• Denial of Service: By locking records, deleting tables, or otherwise disrupting the database, attackers can make the application unavailable to legitimate users.
  • Database Server Takeover: Advanced SQLi attacks can result in attackers gaining control over the database server. In cases where the database server isn’t properly segregated from the rest of the network, this can be a steppingstone to further compromises.
  • Remote Code Execution: Some database systems allow the execution of system-level commands through SQL. If an attacker discovers and exploits an SQLi vulnerability in such systems, they can potentially execute arbitrary commands on the server, leading to full system compromise.
  • Data Exposure: Attackers can utilise SQLi to modify the application’s behaviour, potentially revealing confidential information that isn’t normally accessible to users.
  • Identity Theft and Fraud: With access to personal and financial details, attackers can commit identity theft, unauthorised transactions, and other fraudulent activities.
  • Reputational Damage: Beyond the direct technical implications, companies that fall victim to SQLi attacks risk severe reputational damage. Customers and partners might lose trust in a company’s ability to safeguard their data.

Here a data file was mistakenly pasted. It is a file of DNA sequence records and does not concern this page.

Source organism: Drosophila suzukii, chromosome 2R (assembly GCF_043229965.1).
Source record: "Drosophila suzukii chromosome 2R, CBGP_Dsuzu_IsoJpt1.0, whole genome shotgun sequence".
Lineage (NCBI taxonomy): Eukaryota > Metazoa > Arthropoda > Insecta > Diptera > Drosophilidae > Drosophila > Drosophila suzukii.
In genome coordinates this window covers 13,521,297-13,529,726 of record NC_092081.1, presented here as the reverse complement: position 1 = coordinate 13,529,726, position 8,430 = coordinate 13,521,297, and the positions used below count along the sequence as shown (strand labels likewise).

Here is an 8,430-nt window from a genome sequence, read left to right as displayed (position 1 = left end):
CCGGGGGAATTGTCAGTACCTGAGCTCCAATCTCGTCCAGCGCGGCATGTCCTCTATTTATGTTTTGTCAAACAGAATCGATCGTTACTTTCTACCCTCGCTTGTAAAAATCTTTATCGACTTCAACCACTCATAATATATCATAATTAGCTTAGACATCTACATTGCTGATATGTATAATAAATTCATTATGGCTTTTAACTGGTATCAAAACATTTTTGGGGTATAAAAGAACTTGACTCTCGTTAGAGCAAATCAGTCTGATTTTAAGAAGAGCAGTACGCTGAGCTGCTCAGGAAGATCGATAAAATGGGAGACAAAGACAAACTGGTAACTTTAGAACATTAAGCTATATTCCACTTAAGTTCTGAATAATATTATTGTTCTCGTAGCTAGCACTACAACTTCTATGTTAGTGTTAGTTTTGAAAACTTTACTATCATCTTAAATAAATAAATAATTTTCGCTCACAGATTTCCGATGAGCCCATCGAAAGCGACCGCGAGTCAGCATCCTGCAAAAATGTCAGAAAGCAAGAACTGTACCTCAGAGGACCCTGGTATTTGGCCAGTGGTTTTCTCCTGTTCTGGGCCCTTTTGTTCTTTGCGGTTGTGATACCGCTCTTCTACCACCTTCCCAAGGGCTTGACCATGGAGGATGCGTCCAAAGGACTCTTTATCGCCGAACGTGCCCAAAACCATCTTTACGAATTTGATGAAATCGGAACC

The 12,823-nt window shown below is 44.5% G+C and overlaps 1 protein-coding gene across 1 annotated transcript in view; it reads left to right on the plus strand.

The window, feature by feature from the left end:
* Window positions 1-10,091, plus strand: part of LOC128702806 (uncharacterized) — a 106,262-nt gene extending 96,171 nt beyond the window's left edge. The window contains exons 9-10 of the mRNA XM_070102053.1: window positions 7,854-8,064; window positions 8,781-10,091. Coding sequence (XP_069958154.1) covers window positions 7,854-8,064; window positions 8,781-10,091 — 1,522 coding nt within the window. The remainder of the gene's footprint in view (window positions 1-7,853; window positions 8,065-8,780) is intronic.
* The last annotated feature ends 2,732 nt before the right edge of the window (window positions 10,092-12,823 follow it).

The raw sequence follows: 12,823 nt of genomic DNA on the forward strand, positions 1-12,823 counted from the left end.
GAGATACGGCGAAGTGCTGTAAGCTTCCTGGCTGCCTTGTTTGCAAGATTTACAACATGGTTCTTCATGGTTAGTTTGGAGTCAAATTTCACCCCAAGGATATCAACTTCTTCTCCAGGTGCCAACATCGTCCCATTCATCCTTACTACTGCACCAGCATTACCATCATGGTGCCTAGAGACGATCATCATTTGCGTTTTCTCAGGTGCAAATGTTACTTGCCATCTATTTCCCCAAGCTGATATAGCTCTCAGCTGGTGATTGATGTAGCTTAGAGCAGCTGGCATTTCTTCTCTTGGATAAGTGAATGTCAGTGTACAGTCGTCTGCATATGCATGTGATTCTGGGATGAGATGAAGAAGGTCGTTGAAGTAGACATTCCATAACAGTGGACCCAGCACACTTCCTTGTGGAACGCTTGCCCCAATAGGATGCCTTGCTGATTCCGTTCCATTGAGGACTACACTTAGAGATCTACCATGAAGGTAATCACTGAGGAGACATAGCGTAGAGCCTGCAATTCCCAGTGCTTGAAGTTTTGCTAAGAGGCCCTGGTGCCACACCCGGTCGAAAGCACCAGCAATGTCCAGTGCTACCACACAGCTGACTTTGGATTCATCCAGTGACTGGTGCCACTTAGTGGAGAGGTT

• Financial Consequences: Cleaning up after an SQLi attack can be costly. There might be expenses related to technical remediation, legal consultations, public relations efforts, compensating affected users, and potential fines for data protection regulation violations.
  • Disclosure of Intellectual Property: Businesses may store proprietary algorithms, business plans, and other intellectual property in their databases. An SQLi attack can lead to the theft of this valuable data.

Understanding the potential impacts of SQLi underscores the importance of adopting secure coding practices, regular vulnerability assessments, and penetration testing to protect databases and applications from such threats.

Prevention and Detection of SQL Injection Attacks